Recent Hurricane Florence Relief Legislation in North Carolina

Recent Hurricane Florence Relief Legislation

Hurricane Florence Relief Legislation was desperately needed and on October 3, 2018. Governor Cooper signed House Bill 4, known as The Hurricane Florence Emergency Response Act, into law, and established The Hurricane Florence Disaster Recovery Fund. Hurricane Florence devastated central and southeastern North Carolina with heavy rainfall, record flooding, high storm surge, and dozens of deaths across the State. The impact of the storm resulted in the serious disruption of essential infrastructure.

Hurricane Florence caused flooding to Highway 17 in Leland

Hurricane Florence caused flooding to Highway 17 in Leland

Entire towns throughout eastern North Carolina were flooded to the rooftops. And as the record storm surge combined with water levels of rivers and streams crested at flood-stage heights far beyond those ever seen in the State. Over 880,000 people lost power, thousands were displaced from their homes, and 1,600 roads were closed throughout the State. The severity of the storm necessitated the assistance of thousands of emergency responders, National Guard members, and other volunteers to respond.  Thirty-four (34) states have assisted North Carolina in addressing the devastation caused by Hurricane Florence. As of October 3, 2018, the President of the United States has declared twenty-eight (28) of the State’s counties to be major disasters.

North Carolinians lost their lives, their loved ones, their homes, their communities, their schools and houses of worship, their life savings, their businesses and places of employment, their possessions, their pets, and their ways of life. In the aftermath of the storm, North Carolinians are dealing with these difficult losses, and attempting to pick up the pieces in order to move forward.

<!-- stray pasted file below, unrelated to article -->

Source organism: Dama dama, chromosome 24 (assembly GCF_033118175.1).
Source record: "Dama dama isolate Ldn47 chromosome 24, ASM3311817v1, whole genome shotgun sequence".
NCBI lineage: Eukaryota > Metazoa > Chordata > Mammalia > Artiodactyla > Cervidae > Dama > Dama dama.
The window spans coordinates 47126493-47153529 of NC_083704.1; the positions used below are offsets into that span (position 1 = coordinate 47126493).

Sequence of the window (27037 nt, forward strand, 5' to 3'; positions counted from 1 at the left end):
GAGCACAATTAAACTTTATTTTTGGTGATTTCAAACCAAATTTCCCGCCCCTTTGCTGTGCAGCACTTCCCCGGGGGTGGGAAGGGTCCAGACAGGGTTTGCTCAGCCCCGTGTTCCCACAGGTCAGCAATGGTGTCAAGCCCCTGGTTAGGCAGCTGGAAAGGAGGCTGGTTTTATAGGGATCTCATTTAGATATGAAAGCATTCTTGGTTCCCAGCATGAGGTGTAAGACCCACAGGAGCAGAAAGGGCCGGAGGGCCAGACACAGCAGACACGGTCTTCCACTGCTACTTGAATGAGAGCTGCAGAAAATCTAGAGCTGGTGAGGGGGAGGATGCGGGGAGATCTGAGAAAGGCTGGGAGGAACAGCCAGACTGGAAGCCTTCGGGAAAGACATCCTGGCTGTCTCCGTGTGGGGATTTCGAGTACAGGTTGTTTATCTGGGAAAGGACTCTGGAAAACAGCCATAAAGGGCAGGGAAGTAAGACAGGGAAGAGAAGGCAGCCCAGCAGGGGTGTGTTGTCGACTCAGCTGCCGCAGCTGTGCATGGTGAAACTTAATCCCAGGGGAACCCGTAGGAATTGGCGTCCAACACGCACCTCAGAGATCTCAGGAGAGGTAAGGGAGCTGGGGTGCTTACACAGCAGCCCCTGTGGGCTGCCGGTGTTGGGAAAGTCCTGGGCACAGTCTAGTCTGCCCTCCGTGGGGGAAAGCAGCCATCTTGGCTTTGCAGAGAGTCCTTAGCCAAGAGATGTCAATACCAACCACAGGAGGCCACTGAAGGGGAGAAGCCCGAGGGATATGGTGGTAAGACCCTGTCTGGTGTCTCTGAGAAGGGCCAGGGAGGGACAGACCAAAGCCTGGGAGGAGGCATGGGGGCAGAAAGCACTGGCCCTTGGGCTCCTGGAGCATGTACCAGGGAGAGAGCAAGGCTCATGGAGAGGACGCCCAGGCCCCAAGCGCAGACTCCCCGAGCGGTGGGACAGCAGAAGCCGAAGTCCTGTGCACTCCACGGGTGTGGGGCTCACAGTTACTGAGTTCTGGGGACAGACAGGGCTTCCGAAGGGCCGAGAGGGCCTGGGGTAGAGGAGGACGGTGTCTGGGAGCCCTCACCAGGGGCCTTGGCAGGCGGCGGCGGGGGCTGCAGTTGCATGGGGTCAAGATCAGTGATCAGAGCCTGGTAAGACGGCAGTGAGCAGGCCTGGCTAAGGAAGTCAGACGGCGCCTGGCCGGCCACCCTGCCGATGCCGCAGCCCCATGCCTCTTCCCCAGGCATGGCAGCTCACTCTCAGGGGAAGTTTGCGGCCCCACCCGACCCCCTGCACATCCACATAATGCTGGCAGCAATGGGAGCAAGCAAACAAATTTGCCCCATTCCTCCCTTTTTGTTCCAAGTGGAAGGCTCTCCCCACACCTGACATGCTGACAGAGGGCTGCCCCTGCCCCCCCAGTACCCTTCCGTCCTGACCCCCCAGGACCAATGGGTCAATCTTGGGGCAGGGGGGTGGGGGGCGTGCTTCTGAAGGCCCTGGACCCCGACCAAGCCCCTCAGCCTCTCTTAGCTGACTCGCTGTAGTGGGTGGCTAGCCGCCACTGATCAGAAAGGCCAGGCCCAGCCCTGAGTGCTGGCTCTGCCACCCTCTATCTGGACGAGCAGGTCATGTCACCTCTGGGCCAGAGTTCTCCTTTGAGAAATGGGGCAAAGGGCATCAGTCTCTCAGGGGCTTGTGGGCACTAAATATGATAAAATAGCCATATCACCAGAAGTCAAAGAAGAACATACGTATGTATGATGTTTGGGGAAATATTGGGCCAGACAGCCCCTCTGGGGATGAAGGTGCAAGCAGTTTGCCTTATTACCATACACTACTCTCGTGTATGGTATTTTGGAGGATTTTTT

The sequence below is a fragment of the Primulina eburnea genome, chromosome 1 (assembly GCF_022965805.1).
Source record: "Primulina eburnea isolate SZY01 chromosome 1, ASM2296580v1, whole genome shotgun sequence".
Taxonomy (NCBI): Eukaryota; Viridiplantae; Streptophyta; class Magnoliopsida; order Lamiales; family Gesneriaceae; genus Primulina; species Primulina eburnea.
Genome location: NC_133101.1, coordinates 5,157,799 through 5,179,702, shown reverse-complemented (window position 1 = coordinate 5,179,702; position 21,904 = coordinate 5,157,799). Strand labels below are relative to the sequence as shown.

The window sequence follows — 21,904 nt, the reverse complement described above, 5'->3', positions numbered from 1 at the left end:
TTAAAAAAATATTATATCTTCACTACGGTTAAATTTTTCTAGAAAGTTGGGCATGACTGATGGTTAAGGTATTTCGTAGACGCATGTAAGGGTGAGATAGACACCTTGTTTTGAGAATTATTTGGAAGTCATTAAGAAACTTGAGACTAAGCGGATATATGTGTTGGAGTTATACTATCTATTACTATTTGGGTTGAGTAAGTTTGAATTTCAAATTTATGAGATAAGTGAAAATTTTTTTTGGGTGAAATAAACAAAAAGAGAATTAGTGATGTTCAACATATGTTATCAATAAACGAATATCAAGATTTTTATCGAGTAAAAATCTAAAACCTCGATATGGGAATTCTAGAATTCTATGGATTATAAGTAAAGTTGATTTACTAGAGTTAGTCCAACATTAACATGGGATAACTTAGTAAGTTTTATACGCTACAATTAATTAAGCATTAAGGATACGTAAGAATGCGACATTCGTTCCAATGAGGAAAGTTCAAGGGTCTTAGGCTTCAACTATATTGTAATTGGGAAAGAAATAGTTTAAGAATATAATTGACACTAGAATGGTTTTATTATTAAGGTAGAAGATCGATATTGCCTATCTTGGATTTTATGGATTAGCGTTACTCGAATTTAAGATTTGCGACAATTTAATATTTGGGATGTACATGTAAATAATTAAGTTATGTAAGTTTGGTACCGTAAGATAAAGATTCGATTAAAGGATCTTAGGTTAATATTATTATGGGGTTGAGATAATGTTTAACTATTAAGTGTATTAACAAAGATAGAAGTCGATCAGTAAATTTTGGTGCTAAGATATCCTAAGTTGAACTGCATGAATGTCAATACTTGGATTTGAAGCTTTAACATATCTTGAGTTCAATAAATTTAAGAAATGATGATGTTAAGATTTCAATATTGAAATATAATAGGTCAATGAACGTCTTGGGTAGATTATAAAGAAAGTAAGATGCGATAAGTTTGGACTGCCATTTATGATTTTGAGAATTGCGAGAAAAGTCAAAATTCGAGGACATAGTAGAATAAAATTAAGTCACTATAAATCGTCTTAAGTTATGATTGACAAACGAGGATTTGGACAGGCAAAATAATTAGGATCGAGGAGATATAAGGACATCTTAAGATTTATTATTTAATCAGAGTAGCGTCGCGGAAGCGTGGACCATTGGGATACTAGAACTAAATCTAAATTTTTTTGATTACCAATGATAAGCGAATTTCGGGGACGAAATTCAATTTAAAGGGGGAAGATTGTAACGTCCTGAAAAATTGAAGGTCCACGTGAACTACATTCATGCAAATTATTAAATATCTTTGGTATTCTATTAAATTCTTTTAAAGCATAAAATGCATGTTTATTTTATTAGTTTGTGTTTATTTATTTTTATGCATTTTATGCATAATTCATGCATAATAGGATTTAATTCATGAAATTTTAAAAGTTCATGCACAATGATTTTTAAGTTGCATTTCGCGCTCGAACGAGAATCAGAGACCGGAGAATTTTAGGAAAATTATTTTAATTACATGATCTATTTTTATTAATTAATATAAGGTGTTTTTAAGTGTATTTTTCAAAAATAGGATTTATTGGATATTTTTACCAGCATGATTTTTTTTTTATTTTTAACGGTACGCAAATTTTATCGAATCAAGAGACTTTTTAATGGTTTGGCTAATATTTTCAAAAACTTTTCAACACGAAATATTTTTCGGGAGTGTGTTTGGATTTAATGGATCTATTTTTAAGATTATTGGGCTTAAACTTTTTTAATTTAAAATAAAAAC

Governor Cooper Signs House Bill

Governor Cooper enacted Hurricane Florence relief legislation and established The Hurricane Florence Disaster Recovery Fund. $56,500,000 was transferred into the Fund, to provide relief to and facilitate recovery efforts for citizens of North Carolina devastated from the Hurricane. $50 million of the Fund has been allocated for the purposes of providing the State match for federal disaster assistance programs. It also will pay for the costs and relief assistance authorized by statute in the North Carolina counties that have been designated as major disasters by the President of the United States, as a result of the Hurricane. Additionally, the State intends to review in 2018 and 2019, the funds appropriated by Congress for disaster relief, and consider actions necessary to address any remaining unmet needs of North Carolinians and the State as a whole.

Governor Cooper signed Hurricane Florence relief legislation into law.

Governor Cooper signed Hurricane Florence relief legislation into law.

Further, for counties designated under the major disaster declaration by the President of the United States, the Act extends the date to submit applications for voter registration for the November 2018 election until October 15, 2018, and encourages the coordination of State and local health departments to expedite mosquito control efforts, to prevent large populations of floodwater mosquitos from emerging and adversely impacting the public health and increasing the number of vector-borne illnesses.

The State has waived certain Division of Motor Vehicle Fees, including fees to obtain duplicate drivers licenses and CDL licenses and other fees. Additionally, the Governor retained the right to waive fees assessed by city and county building inspectors that would otherwise be credited to the Homeowners Recovery Fund. Permit applicants are allowed a refund of any fee assessed and collected by city or county building inspectors and waived pursuant this Act. To read the legislation in its entirety, please click this link.

 

Excessive Flooding from Hurricane Florence

Excessive Flooding from Hurricane Florence

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Hurricane Florence Damage at The Port of WilmingtonHurricane Florence Damage to schools